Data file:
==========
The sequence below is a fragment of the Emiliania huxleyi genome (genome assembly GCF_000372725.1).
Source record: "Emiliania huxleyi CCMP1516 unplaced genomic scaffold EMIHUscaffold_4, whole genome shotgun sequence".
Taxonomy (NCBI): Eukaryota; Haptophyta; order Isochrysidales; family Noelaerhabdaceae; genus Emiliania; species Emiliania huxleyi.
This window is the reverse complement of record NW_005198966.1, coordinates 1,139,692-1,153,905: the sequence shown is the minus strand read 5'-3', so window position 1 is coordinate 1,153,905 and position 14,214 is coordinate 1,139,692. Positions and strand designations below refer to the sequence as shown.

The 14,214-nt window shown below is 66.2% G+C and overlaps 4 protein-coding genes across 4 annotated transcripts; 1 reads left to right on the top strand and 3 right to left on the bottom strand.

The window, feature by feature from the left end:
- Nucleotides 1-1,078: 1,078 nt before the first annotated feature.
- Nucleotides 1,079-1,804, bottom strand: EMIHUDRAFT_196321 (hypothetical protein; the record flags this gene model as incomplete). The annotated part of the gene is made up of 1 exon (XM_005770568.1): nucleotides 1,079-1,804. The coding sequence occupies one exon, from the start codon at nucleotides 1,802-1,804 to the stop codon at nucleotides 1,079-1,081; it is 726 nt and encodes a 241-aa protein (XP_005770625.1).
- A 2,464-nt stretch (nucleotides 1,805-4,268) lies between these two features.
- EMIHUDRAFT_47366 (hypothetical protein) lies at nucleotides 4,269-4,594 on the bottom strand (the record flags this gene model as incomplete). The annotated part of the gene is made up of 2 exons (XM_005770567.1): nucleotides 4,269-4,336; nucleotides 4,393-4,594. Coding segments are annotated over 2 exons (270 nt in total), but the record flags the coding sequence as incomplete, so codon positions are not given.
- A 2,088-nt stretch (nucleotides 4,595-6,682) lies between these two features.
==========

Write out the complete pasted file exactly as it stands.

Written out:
The sequence below is a fragment of the Emiliania huxleyi genome (genome assembly GCF_000372725.1).
Source record: "Emiliania huxleyi CCMP1516 unplaced genomic scaffold EMIHUscaffold_4, whole genome shotgun sequence".
Taxonomy (NCBI): Eukaryota; Haptophyta; order Isochrysidales; family Noelaerhabdaceae; genus Emiliania; species Emiliania huxleyi.
This window is the reverse complement of record NW_005198966.1, coordinates 1,139,692-1,153,905: the sequence shown is the minus strand read 5'-3', so window position 1 is coordinate 1,153,905 and position 14,214 is coordinate 1,139,692. Positions and strand designations below refer to the sequence as shown.

The 14,214-nt window shown below is 66.2% G+C and overlaps 4 protein-coding genes across 4 annotated transcripts; 1 reads left to right on the top strand and 3 right to left on the bottom strand.

The window, feature by feature from the left end:
- Nucleotides 1-1,078: 1,078 nt before the first annotated feature.
- Nucleotides 1,079-1,804, bottom strand: EMIHUDRAFT_196321 (hypothetical protein; the record flags this gene model as incomplete). The annotated part of the gene is made up of 1 exon (XM_005770568.1): nucleotides 1,079-1,804. The coding sequence occupies one exon, from the start codon at nucleotides 1,802-1,804 to the stop codon at nucleotides 1,079-1,081; it is 726 nt and encodes a 241-aa protein (XP_005770625.1).
- A 2,464-nt stretch (nucleotides 1,805-4,268) lies between these two features.
- EMIHUDRAFT_47366 (hypothetical protein) lies at nucleotides 4,269-4,594 on the bottom strand (the record flags this gene model as incomplete). The annotated part of the gene is made up of 2 exons (XM_005770567.1): nucleotides 4,269-4,336; nucleotides 4,393-4,594. Coding segments are annotated over 2 exons (270 nt in total), but the record flags the coding sequence as incomplete, so codon positions are not given.
- A 2,088-nt stretch (nucleotides 4,595-6,682) lies between these two features.